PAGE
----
strong likelihood of success on the merits. Plaintiff’s claim hinges entirely on his assertion that the
termination of his marriage was somehow vacated or stayed by the state court’s stay order of
November 2, 2016. The stay order says nothing of the sort, nor is there any evidence that plaintiff’s
appeal seeks a reversal of the termination of the marriage. The stay order merely restrains the
parties’ ability to distribute their assets and prevents them from dissipating the value of the marital
estate. The stay order did not change the marital status of the parties. The statement in plaintiff’s
affidavit that “the Stay of the Divorce Decree of November 2, 2016, had the legal effect that the
Plaintiff and Maxine Irvin were not divorced, but were still legally recognized as husband and wife”
(Doc. 6 at ¶ 9) is not a true statement or plausible interpretation of the stay order.
The motion does not contain a request for a hearing. Attached to the motion is plaintiff’s
affidavit. The memorandum in support of the motion is scarcely one page long and contains no
discussion of the four factors that courts consider in evaluating a motion for preliminary relief.
Cardinal, in contrast, has demonstrated that it has a strong likelihood of success in defending
against plaintiff’s claim. Plaintiff’s marriage to Irvin was terminated by court order on September 7,
2016. Irvin timely notified Cardinal under the Plan that the divorce constituted a qualified change in
status, and plaintiff’s dependent coverage was accordingly terminated. In compliance with federal
law, see 26 U.S.C. § 4980B, 29 U.S.C. § 1161, and with the Plan, Cardinal provided to plaintiff notice
of his right to enroll in COBRA coverage, which he declined. Cardinal therefore extended to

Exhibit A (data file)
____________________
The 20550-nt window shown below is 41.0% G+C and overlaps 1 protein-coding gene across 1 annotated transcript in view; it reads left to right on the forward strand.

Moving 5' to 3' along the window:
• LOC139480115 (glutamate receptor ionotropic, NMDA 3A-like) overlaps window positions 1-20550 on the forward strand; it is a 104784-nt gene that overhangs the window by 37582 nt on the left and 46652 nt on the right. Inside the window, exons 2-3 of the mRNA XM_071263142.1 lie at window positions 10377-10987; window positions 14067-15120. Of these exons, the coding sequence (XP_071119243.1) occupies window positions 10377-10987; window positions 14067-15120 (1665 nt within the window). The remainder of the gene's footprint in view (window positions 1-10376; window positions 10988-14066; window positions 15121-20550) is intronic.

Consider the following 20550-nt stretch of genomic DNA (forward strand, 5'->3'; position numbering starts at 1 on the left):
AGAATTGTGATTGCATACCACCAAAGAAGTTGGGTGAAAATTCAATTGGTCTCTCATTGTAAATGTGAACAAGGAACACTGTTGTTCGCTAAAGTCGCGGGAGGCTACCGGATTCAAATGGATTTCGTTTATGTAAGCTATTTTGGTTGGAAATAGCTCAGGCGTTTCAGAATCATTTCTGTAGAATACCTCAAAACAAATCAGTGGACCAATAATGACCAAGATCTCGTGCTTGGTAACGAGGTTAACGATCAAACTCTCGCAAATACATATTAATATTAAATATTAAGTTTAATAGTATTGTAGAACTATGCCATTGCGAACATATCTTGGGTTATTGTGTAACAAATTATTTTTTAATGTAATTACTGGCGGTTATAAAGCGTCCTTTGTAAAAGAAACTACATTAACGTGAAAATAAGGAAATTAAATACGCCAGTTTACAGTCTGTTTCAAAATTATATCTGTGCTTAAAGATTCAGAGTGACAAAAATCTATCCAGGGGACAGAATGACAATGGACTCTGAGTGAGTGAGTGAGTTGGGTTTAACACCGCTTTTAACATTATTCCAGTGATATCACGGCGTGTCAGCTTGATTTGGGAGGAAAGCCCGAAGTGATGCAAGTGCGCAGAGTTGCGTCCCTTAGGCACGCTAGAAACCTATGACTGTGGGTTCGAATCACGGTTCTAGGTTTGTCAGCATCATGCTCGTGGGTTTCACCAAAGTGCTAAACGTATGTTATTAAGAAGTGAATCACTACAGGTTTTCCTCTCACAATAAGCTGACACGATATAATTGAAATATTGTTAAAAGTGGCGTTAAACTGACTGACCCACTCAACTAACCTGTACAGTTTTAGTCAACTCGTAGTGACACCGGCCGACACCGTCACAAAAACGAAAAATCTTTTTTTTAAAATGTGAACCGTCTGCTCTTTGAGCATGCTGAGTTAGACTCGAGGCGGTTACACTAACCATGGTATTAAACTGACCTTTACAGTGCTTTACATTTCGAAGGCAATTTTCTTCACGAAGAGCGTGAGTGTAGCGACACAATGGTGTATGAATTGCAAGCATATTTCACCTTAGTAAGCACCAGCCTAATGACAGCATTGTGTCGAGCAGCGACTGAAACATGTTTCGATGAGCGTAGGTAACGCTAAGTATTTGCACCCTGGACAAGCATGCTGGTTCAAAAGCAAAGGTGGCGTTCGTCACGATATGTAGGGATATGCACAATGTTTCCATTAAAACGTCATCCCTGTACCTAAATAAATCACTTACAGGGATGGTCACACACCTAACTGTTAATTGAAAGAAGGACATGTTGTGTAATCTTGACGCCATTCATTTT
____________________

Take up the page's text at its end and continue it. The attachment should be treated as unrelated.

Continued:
plaintiff the only coverage to which plaintiff had a right to elect to receive.
Further, the court finds that plaintiff has not demonstrated that he will suffer irreparable
injury absent emergency relief. Even if plaintiff is correct that he was entitled to remain as a covered
dependent because the state court stayed the termination of marriage, such an entitlement would be
valid only for the duration of the 2016 Plan year. (Doc. 13-1 at § 2.51 (defining a “Plan Year” as
lasting from January 1 to December 31)). It is uncontroverted that Irvin did not enroll or attempt to
enroll plaintiff as a dependent when she elected her health insurance coverage for 2017. Thus, at
most, any alleged improper denial of benefits by Cardinal occurred during a three month period that
ended on December 31, 2016, and plaintiff’s alleged injuries can be redressed through an award of
monetary damages. See 29 U.S.C. § 1132(a)(1)(B) (providing a private cause of action under ERISA
to recover benefits due under the terms of the plan).
Accordingly, plaintiff’s motion for a temporary restraining order (Doc. 6) is DENIED.
s/ James L. Graham
JAMES L. GRAHAM
United States District Judge
DATE: March 31, 2017
Disclaimer: Justia Dockets & Filings provides public litigation records from the federal appellate and district courts. These filings and docket sheets should not be considered findings of fact or liability, nor do they necessarily reflect the view of Justia.
Why Is My Information Online?